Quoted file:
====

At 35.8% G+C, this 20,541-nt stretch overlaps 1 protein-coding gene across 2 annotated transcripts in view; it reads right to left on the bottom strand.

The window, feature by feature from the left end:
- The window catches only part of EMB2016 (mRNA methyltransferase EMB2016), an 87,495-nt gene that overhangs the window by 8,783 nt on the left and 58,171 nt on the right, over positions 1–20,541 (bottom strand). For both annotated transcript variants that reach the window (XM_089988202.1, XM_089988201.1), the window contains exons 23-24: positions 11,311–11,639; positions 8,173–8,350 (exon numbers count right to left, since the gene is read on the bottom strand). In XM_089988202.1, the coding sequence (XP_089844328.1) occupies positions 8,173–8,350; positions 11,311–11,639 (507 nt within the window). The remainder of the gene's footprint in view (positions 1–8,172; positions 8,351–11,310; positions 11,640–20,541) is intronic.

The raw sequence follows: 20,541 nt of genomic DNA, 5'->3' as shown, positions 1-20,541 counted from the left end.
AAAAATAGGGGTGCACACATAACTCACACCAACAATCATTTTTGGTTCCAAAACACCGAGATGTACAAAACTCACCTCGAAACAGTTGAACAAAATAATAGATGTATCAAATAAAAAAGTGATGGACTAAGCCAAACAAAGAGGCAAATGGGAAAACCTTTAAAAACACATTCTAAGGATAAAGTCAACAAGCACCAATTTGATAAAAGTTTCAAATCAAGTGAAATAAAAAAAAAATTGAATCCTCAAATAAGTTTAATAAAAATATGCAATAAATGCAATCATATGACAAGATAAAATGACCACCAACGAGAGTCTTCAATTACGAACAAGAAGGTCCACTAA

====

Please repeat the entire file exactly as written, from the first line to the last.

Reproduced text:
At 35.8% G+C, this 20,541-nt stretch overlaps 1 protein-coding gene across 2 annotated transcripts in view; it reads right to left on the bottom strand.

The window, feature by feature from the left end:
- The window catches only part of EMB2016 (mRNA methyltransferase EMB2016), an 87,495-nt gene that overhangs the window by 8,783 nt on the left and 58,171 nt on the right, over positions 1–20,541 (bottom strand). For both annotated transcript variants that reach the window (XM_089988202.1, XM_089988201.1), the window contains exons 23-24: positions 11,311–11,639; positions 8,173–8,350 (exon numbers count right to left, since the gene is read on the bottom strand). In XM_089988202.1, the coding sequence (XP_089844328.1) occupies positions 8,173–8,350; positions 11,311–11,639 (507 nt within the window). The remainder of the gene's footprint in view (positions 1–8,172; positions 8,351–11,310; positions 11,640–20,541) is intronic.

The raw sequence follows: 20,541 nt of genomic DNA, 5'->3' as shown, positions 1-20,541 counted from the left end.
AAAAATAGGGGTGCACACATAACTCACACCAACAATCATTTTTGGTTCCAAAACACCGAGATGTACAAAACTCACCTCGAAACAGTTGAACAAAATAATAGATGTATCAAATAAAAAAGTGATGGACTAAGCCAAACAAAGAGGCAAATGGGAAAACCTTTAAAAACACATTCTAAGGATAAAGTCAACAAGCACCAATTTGATAAAAGTTTCAAATCAAGTGAAATAAAAAAAAAATTGAATCCTCAAATAAGTTTAATAAAAATATGCAATAAATGCAATCATATGACAAGATAAAATGACCACCAACGAGAGTCTTCAATTACGAACAAGAAGGTCCACTAA